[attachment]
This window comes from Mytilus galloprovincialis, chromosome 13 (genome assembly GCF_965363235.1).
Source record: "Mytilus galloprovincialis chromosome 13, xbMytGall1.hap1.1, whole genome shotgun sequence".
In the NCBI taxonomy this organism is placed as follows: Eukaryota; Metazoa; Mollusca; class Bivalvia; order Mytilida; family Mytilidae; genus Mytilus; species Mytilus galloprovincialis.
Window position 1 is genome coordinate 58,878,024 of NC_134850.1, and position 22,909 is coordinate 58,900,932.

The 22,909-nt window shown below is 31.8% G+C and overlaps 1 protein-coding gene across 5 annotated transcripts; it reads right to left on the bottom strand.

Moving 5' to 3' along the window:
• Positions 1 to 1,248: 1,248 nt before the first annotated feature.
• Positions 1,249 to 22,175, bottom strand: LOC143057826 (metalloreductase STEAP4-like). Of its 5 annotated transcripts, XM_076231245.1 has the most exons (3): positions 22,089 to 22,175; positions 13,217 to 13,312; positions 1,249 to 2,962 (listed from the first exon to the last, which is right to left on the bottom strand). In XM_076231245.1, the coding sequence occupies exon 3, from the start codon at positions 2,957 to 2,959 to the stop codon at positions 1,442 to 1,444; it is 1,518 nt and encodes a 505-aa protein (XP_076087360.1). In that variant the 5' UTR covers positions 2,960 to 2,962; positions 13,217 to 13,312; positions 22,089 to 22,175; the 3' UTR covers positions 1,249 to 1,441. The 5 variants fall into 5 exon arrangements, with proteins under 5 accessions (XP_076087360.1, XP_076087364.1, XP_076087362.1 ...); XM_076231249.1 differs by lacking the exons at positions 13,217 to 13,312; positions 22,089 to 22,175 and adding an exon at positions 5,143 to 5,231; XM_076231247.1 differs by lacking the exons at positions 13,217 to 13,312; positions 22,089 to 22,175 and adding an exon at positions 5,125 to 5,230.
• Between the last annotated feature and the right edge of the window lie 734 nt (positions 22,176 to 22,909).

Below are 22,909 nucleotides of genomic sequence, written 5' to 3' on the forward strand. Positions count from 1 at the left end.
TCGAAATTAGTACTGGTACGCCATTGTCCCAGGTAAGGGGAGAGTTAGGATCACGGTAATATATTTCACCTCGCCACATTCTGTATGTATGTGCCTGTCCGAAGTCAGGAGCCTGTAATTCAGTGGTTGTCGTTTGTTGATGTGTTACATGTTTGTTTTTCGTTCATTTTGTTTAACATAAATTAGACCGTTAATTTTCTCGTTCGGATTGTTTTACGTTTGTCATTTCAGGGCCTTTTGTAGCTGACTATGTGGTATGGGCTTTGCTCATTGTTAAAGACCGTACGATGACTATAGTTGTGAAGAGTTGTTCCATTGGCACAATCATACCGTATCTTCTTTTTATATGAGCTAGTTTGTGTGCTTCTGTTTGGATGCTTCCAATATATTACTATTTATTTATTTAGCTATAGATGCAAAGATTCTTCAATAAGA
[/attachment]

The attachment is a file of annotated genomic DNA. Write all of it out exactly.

This window comes from Mytilus galloprovincialis, chromosome 13 (genome assembly GCF_965363235.1).
Source record: "Mytilus galloprovincialis chromosome 13, xbMytGall1.hap1.1, whole genome shotgun sequence".
In the NCBI taxonomy this organism is placed as follows: Eukaryota; Metazoa; Mollusca; class Bivalvia; order Mytilida; family Mytilidae; genus Mytilus; species Mytilus galloprovincialis.
Window position 1 is genome coordinate 58,878,024 of NC_134850.1, and position 22,909 is coordinate 58,900,932.

The 22,909-nt window shown below is 31.8% G+C and overlaps 1 protein-coding gene across 5 annotated transcripts; it reads right to left on the bottom strand.

Moving 5' to 3' along the window:
• Positions 1 to 1,248: 1,248 nt before the first annotated feature.
• Positions 1,249 to 22,175, bottom strand: LOC143057826 (metalloreductase STEAP4-like). Of its 5 annotated transcripts, XM_076231245.1 has the most exons (3): positions 22,089 to 22,175; positions 13,217 to 13,312; positions 1,249 to 2,962 (listed from the first exon to the last, which is right to left on the bottom strand). In XM_076231245.1, the coding sequence occupies exon 3, from the start codon at positions 2,957 to 2,959 to the stop codon at positions 1,442 to 1,444; it is 1,518 nt and encodes a 505-aa protein (XP_076087360.1). In that variant the 5' UTR covers positions 2,960 to 2,962; positions 13,217 to 13,312; positions 22,089 to 22,175; the 3' UTR covers positions 1,249 to 1,441. The 5 variants fall into 5 exon arrangements, with proteins under 5 accessions (XP_076087360.1, XP_076087364.1, XP_076087362.1 ...); XM_076231249.1 differs by lacking the exons at positions 13,217 to 13,312; positions 22,089 to 22,175 and adding an exon at positions 5,143 to 5,231; XM_076231247.1 differs by lacking the exons at positions 13,217 to 13,312; positions 22,089 to 22,175 and adding an exon at positions 5,125 to 5,230.
• Between the last annotated feature and the right edge of the window lie 734 nt (positions 22,176 to 22,909).

Below are 22,909 nucleotides of genomic sequence, written 5' to 3' on the forward strand. Positions count from 1 at the left end.
TCGAAATTAGTACTGGTACGCCATTGTCCCAGGTAAGGGGAGAGTTAGGATCACGGTAATATATTTCACCTCGCCACATTCTGTATGTATGTGCCTGTCCGAAGTCAGGAGCCTGTAATTCAGTGGTTGTCGTTTGTTGATGTGTTACATGTTTGTTTTTCGTTCATTTTGTTTAACATAAATTAGACCGTTAATTTTCTCGTTCGGATTGTTTTACGTTTGTCATTTCAGGGCCTTTTGTAGCTGACTATGTGGTATGGGCTTTGCTCATTGTTAAAGACCGTACGATGACTATAGTTGTGAAGAGTTGTTCCATTGGCACAATCATACCGTATCTTCTTTTTATATGAGCTAGTTTGTGTGCTTCTGTTTGGATGCTTCCAATATATTACTATTTATTTATTTAGCTATAGATGCAAAGATTCTTCAATAAGA